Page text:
The Dead Don’t Die review – yawn of the deadpan
Jim Jarmusch's tedious take on the zombie film makes a bloody - or is that dusty? - mess of the genre
The concept appears beyond reproach: Bill Murray and Adam Driver fighting hordes of the undead in a film by Jim Jarmusch, the same irreverent, laconic director who brought us quasi-western classic Dead Man. But not all films are made equal, and Dead Man this ain’t.
It feels necessary to state outright that The Dead Don’t Die is genuinely baffling. And not in the usual, interesting way that Jarmusch films are often baffling. This one, which concerns a rather conventional zombie outbreak in small-town America, feels entirely weightless. The pacing is languid. The comedy is so deadpan it’s hard to tell if it’s even there. It’s a movie with the air of a filmed rehearsal, as though constructed with stand-ins as a guide for the real actors to refer to later on so they know what to say or where to stand.
Bill Murray, Adam Driver, Chloe Sevigny, Tilda Swinton, Steve Buscemi, Danny Glover, Selena Gomez… the list goes on (and on and on, actually, in an opening credits sequence that seems boastful of its all-star cast to the point of parody). And yet Jarmusch has assembled this huge and impressive cast for a purpose that is entirely unclear. Those hoping Bill Murray’s sleepy police chief would – at the very least – make this a worthwhile trip are sure to be disappointed. The standout here is – and entirely possible to guess from the trailers – Tilda Swinton’s Scottish samurai, whose katana-based onslaught of the undead makes you wish they’d just made a film about her instead, a kind of Scot Dog: Way of the Samurai. But even she feels placed at random in a film that seems designed entirely at random. For some reason the director is dead-set on focusing on the least interesting parts of a zombie invasion. New characters turn up in lengthy, ponderous introductions and are killed, off-screen, without any explanation as to their narrative purpose. If the point is that they never had any purpose to begin with, so what? Whose idea of fun is that?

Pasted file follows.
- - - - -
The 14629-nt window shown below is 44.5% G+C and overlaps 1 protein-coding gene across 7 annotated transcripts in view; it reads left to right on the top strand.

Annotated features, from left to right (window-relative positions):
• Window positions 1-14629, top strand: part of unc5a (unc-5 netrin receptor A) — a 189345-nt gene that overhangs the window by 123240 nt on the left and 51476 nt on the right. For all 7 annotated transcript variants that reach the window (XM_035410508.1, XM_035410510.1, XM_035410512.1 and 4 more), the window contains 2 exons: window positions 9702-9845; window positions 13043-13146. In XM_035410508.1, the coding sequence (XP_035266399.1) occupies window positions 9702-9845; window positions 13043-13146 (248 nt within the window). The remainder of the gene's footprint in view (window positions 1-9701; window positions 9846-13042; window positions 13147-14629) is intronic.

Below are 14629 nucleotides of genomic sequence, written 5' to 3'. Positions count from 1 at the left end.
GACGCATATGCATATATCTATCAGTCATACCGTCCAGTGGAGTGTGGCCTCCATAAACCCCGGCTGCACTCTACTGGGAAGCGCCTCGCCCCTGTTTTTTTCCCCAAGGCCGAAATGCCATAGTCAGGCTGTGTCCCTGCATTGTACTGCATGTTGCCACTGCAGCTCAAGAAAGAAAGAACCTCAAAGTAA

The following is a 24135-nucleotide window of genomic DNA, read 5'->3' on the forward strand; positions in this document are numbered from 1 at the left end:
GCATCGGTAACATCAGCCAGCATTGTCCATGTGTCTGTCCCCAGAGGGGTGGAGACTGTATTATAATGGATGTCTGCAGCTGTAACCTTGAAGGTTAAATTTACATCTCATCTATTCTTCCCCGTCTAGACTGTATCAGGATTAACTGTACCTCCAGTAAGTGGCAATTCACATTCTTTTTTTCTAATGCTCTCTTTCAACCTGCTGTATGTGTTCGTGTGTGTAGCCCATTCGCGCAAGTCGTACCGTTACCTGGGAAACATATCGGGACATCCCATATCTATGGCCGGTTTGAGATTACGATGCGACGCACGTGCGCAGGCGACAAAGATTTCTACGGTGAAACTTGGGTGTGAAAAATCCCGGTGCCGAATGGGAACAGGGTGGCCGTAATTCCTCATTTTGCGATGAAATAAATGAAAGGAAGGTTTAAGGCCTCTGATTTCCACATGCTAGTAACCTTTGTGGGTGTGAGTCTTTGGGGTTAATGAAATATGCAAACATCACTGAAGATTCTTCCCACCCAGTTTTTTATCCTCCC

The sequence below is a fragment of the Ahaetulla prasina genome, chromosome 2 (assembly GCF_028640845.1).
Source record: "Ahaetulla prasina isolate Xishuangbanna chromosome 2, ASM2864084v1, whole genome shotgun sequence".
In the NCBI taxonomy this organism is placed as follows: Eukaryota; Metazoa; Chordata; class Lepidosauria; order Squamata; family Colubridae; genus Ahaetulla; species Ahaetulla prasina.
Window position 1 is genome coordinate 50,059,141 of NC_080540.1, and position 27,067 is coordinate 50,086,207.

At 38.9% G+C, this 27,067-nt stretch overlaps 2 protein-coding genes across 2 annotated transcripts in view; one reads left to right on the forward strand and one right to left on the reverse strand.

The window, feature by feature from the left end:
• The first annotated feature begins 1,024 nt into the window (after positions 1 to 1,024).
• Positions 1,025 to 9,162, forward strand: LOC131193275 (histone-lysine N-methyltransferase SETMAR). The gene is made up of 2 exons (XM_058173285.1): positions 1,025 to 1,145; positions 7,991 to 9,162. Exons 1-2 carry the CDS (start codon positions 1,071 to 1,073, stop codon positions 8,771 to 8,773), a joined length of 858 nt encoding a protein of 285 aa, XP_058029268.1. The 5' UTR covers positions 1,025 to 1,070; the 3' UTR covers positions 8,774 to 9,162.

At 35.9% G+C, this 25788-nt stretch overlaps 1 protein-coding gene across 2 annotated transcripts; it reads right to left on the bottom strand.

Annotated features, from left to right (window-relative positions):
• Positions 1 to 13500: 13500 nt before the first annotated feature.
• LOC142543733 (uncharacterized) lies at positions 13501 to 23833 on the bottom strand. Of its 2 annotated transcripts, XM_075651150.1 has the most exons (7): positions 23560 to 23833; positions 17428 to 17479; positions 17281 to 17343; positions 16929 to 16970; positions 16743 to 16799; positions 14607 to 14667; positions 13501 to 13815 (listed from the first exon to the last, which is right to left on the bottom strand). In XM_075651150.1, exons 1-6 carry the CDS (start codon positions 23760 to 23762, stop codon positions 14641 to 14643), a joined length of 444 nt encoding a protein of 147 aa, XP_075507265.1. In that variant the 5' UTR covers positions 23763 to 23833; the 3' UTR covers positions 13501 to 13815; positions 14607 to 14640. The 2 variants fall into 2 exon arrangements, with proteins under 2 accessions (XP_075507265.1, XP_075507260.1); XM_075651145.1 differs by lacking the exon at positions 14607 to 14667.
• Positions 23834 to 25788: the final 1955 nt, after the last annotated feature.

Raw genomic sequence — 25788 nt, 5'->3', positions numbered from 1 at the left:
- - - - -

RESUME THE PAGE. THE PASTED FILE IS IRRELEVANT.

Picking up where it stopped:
Worst of all, perhaps, a zombie doesn’t appear until way past the 30 minutes mark, and even then it’s only a brief encounter (though it is, thankfully, Iggy Pop). More time passes. The film stalls. Fine, had the ensuing scenes been funny, or witty, or had something to say. And what is this film saying, exactly? Jarmusch appears to be making a point about consumerism that George A. Romero made far more cleverly in 1978 when he set his zombie masterpiece, Dawn of the Dead, inside a shopping mall. There are occasional pot-shots at Trump. Some references to fracking as a potential world-ender. None of it really lands. Then come the jarring meta moments, in which Murray and Driver reveal themselves to be drily aware of their existence in a film. Far from funny, these asides serve no identifiable purpose. The film drags worse than a zombie with one of its legs snapped at the ankle.
There is a small amount of pleasure to be derived from the zombie-killing scenes, who – in one of the film’s few neat genre subversions – exist here as dust-based entities instead of the usual blood-filled corpses. Adam Driver also occasionally lands a line that results in a chuckle (the way he says “ghouls” is admittedly priceless). But a zombie flick from a filmmaker of this caliber should have amounted to more. It feels wrong to wish that a man whose entire career has hinged on his making films in the vein of the unexpected should have aimed for something more conventional. But here I am, wishing exactly that.
By: Tom Barnard
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